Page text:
Similarly, in 1938 Jerry Siegel and Joe Schuster, two young men from Cleveland, Ohio, signed over all of their rights to the Superman character to DC Comics for $130.00 and vague promises of future work. To address this, and similar economic injustices, Congress gave authors (and their heirs) a second chance to strike better financial deals. As a result, starting in 1999, using Section 302 of the Copyright Act, Siegel’s heirs recaptured his rights to the Superman character. Fortunately, you don’t have to be related to a man of steel to reclaim copyrights. The heirs of Hank Williams, William Saroyan, Truman Capote, Joe Young, Lorenz Hart, and many others have availed themselves of these valuable rights.



Heirs be Aware!

While the Copyright Act was designed to provide for authors and their families, it is not in the interest of publishers or record labels to educate you about termination rights.  Further, be very wary of what you are asked to sign.  It is easy to inadvertently waive these powerful rights. The important message is, when an artist or creator dies, their family has the right to recover their copyrights.  To quote the Copyright Act, "Termination of the grant may be effected notwithstanding any agreement to the contrary...."  

Freedom from entertainment and publishing contracts, which in retrospect, seem unfair, must be won.  While most termination cases we see do not require litigation, skill and perseverance is required.



Conclusion

If you are thinking about exercising your termination rights, or need assistance renegotiating your entertainment or publishing agreement, call us.  We can help you: (i) identify which copyrights are eligible for termination; (ii) determine who is the proper party to exercise those termination rights; (iii) prepare and record your Notices of Termination; (iv) assist you recover rights to copyrighted works you thought were irrevocably assigned or bequeathed to others; (v) help you renegotiate your existing contract; or (vi) work cooperatively with your trusts and estates attorney on reopening an estate, or seeking copyright damages that flow from a determination of ownership or co-ownership of a recaptured copyright.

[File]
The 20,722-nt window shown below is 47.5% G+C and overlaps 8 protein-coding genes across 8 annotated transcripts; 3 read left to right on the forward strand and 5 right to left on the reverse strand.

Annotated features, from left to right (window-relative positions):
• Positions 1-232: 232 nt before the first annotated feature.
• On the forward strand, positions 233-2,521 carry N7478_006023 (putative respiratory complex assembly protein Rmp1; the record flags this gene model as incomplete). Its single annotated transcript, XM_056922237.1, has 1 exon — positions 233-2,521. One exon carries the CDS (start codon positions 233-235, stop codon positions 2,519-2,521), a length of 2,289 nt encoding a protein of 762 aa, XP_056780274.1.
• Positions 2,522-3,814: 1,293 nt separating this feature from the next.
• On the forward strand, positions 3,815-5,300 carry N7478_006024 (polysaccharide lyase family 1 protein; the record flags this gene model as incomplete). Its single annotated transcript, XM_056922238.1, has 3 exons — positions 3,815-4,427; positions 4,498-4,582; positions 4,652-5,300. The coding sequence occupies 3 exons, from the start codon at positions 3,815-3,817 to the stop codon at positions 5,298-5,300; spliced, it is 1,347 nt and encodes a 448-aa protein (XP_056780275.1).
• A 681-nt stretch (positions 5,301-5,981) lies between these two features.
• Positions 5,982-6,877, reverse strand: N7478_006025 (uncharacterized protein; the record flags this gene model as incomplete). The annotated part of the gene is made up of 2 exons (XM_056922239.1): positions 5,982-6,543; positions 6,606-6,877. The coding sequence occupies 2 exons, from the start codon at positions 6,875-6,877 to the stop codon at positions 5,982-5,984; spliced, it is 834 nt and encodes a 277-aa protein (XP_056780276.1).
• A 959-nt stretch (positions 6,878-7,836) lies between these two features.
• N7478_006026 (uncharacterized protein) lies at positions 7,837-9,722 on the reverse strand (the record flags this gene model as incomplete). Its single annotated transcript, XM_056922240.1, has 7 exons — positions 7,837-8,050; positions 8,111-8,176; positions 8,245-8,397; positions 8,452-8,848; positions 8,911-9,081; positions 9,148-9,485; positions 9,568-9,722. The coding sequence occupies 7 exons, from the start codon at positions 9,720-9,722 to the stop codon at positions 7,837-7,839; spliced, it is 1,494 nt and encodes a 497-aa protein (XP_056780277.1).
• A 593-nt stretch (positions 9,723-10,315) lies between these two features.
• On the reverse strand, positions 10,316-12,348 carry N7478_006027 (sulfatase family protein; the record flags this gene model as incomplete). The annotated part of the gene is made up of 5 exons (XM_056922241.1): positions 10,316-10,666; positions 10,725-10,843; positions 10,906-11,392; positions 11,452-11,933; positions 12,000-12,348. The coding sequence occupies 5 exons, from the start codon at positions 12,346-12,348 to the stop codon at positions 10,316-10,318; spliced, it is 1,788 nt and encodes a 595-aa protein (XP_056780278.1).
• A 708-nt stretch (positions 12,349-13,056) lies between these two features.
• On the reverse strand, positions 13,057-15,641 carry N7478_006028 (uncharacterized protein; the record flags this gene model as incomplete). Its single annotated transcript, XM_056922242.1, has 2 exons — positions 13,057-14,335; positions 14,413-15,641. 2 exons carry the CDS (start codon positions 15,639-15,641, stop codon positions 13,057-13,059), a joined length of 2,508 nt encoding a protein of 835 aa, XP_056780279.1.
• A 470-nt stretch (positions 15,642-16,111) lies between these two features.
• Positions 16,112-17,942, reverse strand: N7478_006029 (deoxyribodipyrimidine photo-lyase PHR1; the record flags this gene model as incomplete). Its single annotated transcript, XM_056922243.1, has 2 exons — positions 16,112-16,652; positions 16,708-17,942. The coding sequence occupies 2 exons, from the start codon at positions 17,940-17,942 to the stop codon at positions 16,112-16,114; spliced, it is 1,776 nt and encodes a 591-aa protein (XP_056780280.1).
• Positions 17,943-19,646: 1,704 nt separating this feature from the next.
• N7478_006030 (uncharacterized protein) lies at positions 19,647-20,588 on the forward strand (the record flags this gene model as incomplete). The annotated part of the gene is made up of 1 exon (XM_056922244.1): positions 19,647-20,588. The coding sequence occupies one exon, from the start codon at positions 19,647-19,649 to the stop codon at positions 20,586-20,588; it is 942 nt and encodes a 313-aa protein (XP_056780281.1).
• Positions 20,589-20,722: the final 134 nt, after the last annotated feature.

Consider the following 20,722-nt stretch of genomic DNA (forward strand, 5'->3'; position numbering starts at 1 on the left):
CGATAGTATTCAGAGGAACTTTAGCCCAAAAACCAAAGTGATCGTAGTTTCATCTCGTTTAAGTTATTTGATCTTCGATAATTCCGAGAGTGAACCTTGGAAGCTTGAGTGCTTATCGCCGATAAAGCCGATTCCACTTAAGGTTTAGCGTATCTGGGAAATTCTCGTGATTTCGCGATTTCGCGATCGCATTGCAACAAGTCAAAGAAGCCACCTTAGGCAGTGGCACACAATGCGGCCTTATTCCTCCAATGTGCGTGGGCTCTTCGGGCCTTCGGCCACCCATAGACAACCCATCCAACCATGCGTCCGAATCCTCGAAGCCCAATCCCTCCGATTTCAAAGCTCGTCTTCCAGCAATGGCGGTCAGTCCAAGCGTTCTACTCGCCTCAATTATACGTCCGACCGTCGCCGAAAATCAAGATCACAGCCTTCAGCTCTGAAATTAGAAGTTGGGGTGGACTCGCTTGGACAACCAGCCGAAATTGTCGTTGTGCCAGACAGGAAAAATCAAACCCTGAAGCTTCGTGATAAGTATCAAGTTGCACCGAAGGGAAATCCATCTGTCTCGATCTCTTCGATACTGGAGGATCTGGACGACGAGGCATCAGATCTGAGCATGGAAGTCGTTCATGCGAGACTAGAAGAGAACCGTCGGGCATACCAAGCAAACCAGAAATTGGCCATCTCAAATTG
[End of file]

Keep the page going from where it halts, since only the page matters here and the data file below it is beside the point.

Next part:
NOTICE: This article discusses general legal issues of interest and is not designed to give any specific legal advice pertaining to any specific circumstances. It is important that professional legal advice be obtained before acting upon any of the information contained in this article.   

The Best 1978*

Select Backlist Books

1.  The Stand - Stephen King
2.  Eye of the Needle - Ken Follett
3.  The House of God - Samuel Shem
4.  The Far Pavilions - M.M. Kaye
5.  Holcroft Covenant - Robert Ludlum
6.  Chesapeake - James Michener

 

Select Songs (artist , not composer shown)

1. Is This Love - Bob Marley
2. Le Freak - Chic
My Life - Billy Joel
4. Life's Been Good - Joe Walsh
5. Night Fever - The Bee Gees
6. Miss You - The Rolling Stones
7. YMCA - The Village People


*For a work published on January 1, 1978 the latest the termination notice can go out is January 1, 2016 






LLOYD J. JASSIN is a New York-based publishing and entertainment attorney with a special interest in copyright and trademark matters. He is co-author of The Copyright Permission and Libel Handbook: A Step-by-Step Guide for Writers, Editors and Publishers (John Wiley & Sons, Inc.).  Mr. Jassin is an adjunct professor at NYU-SCPS.  He has written extensively on negotiating contracts in the publishing and entertainment industries. He may reached at Jassin@copylaw.com or at (212) 354-4442. His offices are located at 1501 Broadway, Floor 12, New York, NY 10036. Visit www.copylaw.com.

(c) 2011 - 2014. Lloyd J. Jassin